Much like Silas’ delicate butterflies, suspended in presentation, each character tries to hold onto this attachment to beauty, but all find that it starts to decay as the story becomes more intertwined and the stakes increase. Silas takes the most drastic action to try to suspend and enjoy that beauty - and that’s what really ramps up the pace of the novel at the end.
‘Zone One’ is a zombie novel with braaaaAAAaaaaaains. By that I mean it takes the well-celebrated, detail-oriented style of Whitehead and attaches it to typically what is quite an action-packed genre. While it makes for a pretty interesting literary performance dressed in the zombie genre, the focus on the slow reality of a world (new advertisements and cleanup crews) after an outbreak meant there was little fast-paced action - leaving a bit of a sour taste in my mouth. I'll stop.
As far as coming-of-age stories go, ‘Your fault’ is a great literary contributor to the genre. But as far as my enjoyment of the plot or the characters goes - I felt like it could have done with some extra ‘story’.
‘Now is the hour’ is set in 1967, and opens on a highway with Rigby Klusener, seventeen years old, with a suitcase and a flower behind his ear, trying to hitch a ride to San Francisco. We know he’s left behind a pregnant friend, his best four-legged friend and that he has a broken heart. We realise that this is almost the end of the story, and there’s much to learn about why Rigby is there, and how he got to this point.
At just 14 years old, Turtle has already experienced trauma beyond most of us. Martin, her father, is a survivalist misogynist who loves her crookedly and dangerously. This novel is a dedication to seeing the world accurately, without veneer. The level of meticulous and beautiful detail Tallent weaves into his plot means that we miss little. We see it all.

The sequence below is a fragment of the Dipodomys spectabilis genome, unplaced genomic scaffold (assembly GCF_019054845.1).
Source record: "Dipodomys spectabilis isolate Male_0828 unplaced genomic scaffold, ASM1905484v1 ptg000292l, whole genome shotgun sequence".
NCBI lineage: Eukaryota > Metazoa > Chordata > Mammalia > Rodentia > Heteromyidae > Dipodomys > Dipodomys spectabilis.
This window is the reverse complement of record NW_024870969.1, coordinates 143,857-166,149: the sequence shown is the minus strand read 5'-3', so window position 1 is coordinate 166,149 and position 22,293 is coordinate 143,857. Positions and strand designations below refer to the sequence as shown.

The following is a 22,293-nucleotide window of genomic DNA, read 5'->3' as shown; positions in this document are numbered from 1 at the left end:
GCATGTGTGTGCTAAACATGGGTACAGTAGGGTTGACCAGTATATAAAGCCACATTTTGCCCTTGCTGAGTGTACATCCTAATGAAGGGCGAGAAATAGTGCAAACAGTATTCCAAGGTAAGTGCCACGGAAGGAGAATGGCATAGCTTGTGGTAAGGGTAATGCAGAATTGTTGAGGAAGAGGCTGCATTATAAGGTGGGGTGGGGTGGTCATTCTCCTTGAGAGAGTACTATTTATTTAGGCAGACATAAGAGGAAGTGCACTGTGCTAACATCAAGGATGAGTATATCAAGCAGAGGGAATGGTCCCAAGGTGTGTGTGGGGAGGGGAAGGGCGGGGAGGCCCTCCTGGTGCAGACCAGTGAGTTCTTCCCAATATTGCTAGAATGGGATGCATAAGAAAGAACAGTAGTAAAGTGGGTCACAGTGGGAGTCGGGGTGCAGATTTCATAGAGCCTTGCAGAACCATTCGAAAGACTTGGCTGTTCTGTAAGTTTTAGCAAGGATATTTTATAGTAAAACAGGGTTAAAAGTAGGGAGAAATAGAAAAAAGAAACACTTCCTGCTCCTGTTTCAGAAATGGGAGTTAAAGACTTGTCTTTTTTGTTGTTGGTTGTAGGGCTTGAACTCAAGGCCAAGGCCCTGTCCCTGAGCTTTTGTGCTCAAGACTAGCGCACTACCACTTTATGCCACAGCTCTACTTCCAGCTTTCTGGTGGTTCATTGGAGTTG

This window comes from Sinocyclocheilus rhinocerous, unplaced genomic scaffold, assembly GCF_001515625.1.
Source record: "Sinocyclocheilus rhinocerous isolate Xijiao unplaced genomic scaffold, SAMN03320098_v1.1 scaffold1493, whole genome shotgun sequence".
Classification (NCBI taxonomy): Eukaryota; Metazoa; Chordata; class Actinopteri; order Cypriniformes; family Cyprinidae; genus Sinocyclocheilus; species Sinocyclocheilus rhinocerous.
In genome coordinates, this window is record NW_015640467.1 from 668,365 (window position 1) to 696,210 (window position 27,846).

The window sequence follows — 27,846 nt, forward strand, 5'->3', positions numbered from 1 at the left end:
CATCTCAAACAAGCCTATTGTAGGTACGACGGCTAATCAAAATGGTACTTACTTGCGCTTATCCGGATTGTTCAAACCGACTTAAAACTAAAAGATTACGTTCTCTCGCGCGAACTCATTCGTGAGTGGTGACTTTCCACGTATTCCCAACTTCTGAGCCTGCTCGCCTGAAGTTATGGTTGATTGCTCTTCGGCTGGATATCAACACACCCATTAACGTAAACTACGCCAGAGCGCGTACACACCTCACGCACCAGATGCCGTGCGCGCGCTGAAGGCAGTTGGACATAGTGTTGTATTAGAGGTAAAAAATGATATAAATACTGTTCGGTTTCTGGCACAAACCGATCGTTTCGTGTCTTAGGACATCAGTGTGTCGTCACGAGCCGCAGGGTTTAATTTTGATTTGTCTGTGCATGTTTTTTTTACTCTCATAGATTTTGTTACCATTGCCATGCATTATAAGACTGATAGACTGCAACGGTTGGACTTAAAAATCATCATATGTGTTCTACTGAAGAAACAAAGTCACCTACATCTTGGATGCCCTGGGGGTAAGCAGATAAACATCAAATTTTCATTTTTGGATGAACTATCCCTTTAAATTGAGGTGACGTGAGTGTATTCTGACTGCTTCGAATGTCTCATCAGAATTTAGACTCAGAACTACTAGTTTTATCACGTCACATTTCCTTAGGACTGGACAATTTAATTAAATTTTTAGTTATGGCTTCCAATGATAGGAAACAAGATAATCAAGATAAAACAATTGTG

The closest description I can give to the feeling that this novel gave me was the joyful uncertainty of IBS (and I'm sure that Reid will be psyched to know that I've made that comparison). But hear me out. You know something's wrong. You don't know what's causing it, you don't know how it's going to manifest itself - only that it will, and soon. You ain't gonna have any control, and you can't stop it. You feel a bit sick. This novel feels like a slow descent into that same feeling as it begins to spin uncontrollably away from you.
"Can I tell you a story?"
"Yes, one about me," I say. "It's one I've never told anyone....."
'Elevation' is a curious thing. It contains, as so many of King’s greatest pieces of writing do, an extraordinary thing happening within an ordinary world. Scott Carey has realised that he has a strange and untreatable condition - that he is dropping pounds off his weight, without getting thinner.
I absolutely loved the style and wittiness of this book and its myriad of conversations regarding human nature, and a lot of dialogue I found excellent and fun. There are definitely issues regarding the portrayal of women, and LGBTQ+ issues, but I have scoured pre-existing reviews of this book and it appears that no-one else has felt quite as strongly as I have about it.
Through the knees of his suit trousers, woollen and scratchy, the child could feel the wet soil seeping. He had found a snail to watch.